Well, Tallulah Hallelujah! How could I pass up the chance to pass on this anniversary double treat? On this day, 16 November, in 1950, Tallulah Bankhead grabbed the microphone to entertain the multitude, first in a recreation of her role in Alfred Hitchcock’s Lifeboat. Two year later, she was heard in the part that might have gone to Claudette Colbert (had she not given her all to make sure that Three Came Home) but is now almost exclusively thought of as belonging to Bette Davis: All About Eve (previously discussed here in its pre-filmic radio version). When I featured clips from these performances in first adventure in podcasting, I was unaware that both “Lifeboat” and “All About Eve” were broadcast on the same day, two years apart.
Now, la Bankhead is more often thought of as a legend than an actress; that is, she is foremost a star, and only secondarily a performer. We generally do not have access to the stage appearances of Hollywood stars of the studio era, a couple of stills and reviews aside. Radio theatricals, however, can give us an inkling of those ephemeral performances. So, once again, I am conjuring up the Tallulah spirit, as I did when last I placed her image on my Quija board.
Bankhead’s performance in the Screen Directors Playhouse production of “Lifeboat,” broadcast on this day, 16 November, in 1950, serves to remind us how good an actress an icon can be. As an uncommonly humble Alfred Hitchcock tells the audience in the introduction to the play,
. . . I think you should know that Lifeboat is not what we call a director’s picture. There are no trick sets, no camera tricks, in fact, no tricks at all. When the director approaches such a picture, he offers up a little prayer and delivers himself wholly into the hands of his actors. Since they are very good actors, the result is just as you should hear it now.
Indeed, the production is very fine, with Bankhead serving as narratrix of her character’s experience aboard that ill-fated vessel. That time around, there were no calls for “Wardrobe, make-up, or hair,” no matter how many times the eccentric star uncrossed her legs.
The Theater Guild adaptation of “All About Eve” was more in keeping with the Bankhead persona in those Big Show days. “Thank you, Mr. Brokenshire,” Bankhead seizes the microphone from her announcer,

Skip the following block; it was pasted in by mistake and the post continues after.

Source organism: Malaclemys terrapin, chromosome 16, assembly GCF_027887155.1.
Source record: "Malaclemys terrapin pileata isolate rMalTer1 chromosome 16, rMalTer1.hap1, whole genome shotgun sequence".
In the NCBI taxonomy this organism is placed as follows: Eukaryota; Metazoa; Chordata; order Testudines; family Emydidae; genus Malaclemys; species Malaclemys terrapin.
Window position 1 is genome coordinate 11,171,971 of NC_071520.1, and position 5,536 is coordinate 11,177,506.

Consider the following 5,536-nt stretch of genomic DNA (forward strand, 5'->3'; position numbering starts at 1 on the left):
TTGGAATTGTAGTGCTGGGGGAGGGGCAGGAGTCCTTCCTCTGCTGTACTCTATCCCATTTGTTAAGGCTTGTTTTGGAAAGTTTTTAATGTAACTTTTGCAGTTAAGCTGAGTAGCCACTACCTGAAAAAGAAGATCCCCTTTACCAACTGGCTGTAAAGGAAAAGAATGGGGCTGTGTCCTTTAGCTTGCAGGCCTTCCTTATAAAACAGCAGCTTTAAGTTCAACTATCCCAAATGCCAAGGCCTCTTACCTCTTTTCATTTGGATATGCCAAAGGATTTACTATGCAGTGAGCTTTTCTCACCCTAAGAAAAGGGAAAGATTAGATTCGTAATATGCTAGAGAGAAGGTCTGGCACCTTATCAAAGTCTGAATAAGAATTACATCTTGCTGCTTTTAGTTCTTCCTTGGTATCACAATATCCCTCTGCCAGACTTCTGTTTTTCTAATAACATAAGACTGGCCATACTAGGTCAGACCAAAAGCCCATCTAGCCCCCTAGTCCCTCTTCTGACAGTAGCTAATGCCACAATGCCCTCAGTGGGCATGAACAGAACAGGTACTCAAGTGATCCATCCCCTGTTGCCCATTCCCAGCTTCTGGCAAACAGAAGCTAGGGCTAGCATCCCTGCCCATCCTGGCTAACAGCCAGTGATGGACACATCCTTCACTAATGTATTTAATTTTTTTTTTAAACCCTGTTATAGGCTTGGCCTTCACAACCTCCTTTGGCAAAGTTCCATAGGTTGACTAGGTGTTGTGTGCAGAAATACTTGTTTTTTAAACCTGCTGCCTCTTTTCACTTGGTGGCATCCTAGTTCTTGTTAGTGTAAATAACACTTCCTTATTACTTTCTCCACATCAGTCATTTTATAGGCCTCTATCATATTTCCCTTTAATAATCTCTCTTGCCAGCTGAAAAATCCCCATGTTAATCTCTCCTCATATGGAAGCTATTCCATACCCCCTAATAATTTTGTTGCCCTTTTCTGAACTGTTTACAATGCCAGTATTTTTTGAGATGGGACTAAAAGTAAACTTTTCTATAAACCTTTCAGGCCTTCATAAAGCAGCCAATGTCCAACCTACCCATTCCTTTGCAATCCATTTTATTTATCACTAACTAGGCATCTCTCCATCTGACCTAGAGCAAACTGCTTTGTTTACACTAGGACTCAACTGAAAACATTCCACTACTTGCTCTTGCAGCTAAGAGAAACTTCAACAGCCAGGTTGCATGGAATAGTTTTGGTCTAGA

and good evening, darlings. The play we are performing for you this evening on Theater Guild on the Air is called—and I never could understand why— All About Eve. All About Eve. True, there is an Eve in it, and what a part that is. There is also a glamorous and brilliant leading lady of the theatre whose true identity has been kept a secret too long. Tonight, darlings, tonight baby intends to do something about that.
What a bumpy night it turned out to be. Those two years sure made a difference. You might say, that the campy “Eve” is an extension of or promotional vehicle for the Big Show and the Tallulah image in general. Character had given way for caricature.
How odd it is that such camp is so personal to me; and yet, when I think of Bankhead, I am inevitably reminded of my years in New York City. Sitting in my favorite local park by the East River while preparing for my dissertation on radio drama by listening to a few programs (oh, the hardship a doctoral candidate has to endure), I got to talk to a fellow sun worshipper who, learning about my uncommon soundtrack, asked whether I had come across the name of Florence Robinson, who was an old friend of his. No, I could not say I had; but I soon discovered that Robinson had been Tallulah’s co-star in “All About Eve.”
Just about that time, in those early days of the 21st century, I got to see the Tallulah Hallelujah! starring Tovah Feldshuh in the title role (no, not Hallelujah). A few years later I became friends with the “producing associate” of the show. So, listening to Bankhead, however outré or larger than life she might sound, triggers many a personal memory.
Then again, listening is always personal, as sounds pass the threshold of my ears, entering my body in a way images never could, and keep reverberating in my mind. While no longer surprised, I am still disappointed when I flick through biographies like the one by Joel Lobenthal I am clutching above, accounts of an actor’s life that make so little of their roles on radio and the role radio played during the 1930s, ’40s, and ’50s. Sure, the The Big Show was not being ignored (even though George Baxt, who novelized Bankhead’s broadcasting experience in the volume shown here, barely gets a mention). Beyond that, though, Bankhead’s “many radio appearances” are summed up as involving “acting in sketches or trading patter with Hildegarde, Fred Allen, Kate Smith, and others.”
Given that recordings are now so readily available, the general disregard for the medium, expressing itself in a line like “[r]adio was Tallulah’s only medium for the next six months,” becomes an intolerable distortion of American popular culture. I wish more attention was being paid to the cultural force of the old wireless, a wish that, aside from all the nonsense and dross you might expect here, is the raison d’être of broadcastellan.